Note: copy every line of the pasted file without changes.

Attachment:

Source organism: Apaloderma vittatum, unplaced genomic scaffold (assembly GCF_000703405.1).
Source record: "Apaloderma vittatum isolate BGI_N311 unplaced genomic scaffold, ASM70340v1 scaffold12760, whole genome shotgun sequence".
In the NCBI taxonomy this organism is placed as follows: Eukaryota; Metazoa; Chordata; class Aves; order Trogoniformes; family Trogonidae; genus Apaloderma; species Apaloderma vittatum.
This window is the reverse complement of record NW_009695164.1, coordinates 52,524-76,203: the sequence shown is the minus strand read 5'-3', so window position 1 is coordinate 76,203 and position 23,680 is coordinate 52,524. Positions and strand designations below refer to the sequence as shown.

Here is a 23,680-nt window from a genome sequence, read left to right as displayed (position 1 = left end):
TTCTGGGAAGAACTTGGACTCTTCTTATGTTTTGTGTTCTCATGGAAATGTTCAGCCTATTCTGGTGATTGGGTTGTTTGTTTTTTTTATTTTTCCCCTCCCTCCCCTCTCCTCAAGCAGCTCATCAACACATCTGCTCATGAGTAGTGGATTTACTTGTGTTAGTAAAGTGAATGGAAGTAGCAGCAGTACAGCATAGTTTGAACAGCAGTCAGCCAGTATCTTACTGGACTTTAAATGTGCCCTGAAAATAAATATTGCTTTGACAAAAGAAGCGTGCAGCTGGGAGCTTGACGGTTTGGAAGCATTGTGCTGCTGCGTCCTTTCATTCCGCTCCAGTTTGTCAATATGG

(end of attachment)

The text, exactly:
Source organism: Apaloderma vittatum, unplaced genomic scaffold (assembly GCF_000703405.1).
Source record: "Apaloderma vittatum isolate BGI_N311 unplaced genomic scaffold, ASM70340v1 scaffold12760, whole genome shotgun sequence".
In the NCBI taxonomy this organism is placed as follows: Eukaryota; Metazoa; Chordata; class Aves; order Trogoniformes; family Trogonidae; genus Apaloderma; species Apaloderma vittatum.
This window is the reverse complement of record NW_009695164.1, coordinates 52,524-76,203: the sequence shown is the minus strand read 5'-3', so window position 1 is coordinate 76,203 and position 23,680 is coordinate 52,524. Positions and strand designations below refer to the sequence as shown.

Here is a 23,680-nt window from a genome sequence, read left to right as displayed (position 1 = left end):
TTCTGGGAAGAACTTGGACTCTTCTTATGTTTTGTGTTCTCATGGAAATGTTCAGCCTATTCTGGTGATTGGGTTGTTTGTTTTTTTTATTTTTCCCCTCCCTCCCCTCTCCTCAAGCAGCTCATCAACACATCTGCTCATGAGTAGTGGATTTACTTGTGTTAGTAAAGTGAATGGAAGTAGCAGCAGTACAGCATAGTTTGAACAGCAGTCAGCCAGTATCTTACTGGACTTTAAATGTGCCCTGAAAATAAATATTGCTTTGACAAAAGAAGCGTGCAGCTGGGAGCTTGACGGTTTGGAAGCATTGTGCTGCTGCGTCCTTTCATTCCGCTCCAGTTTGTCAATATGG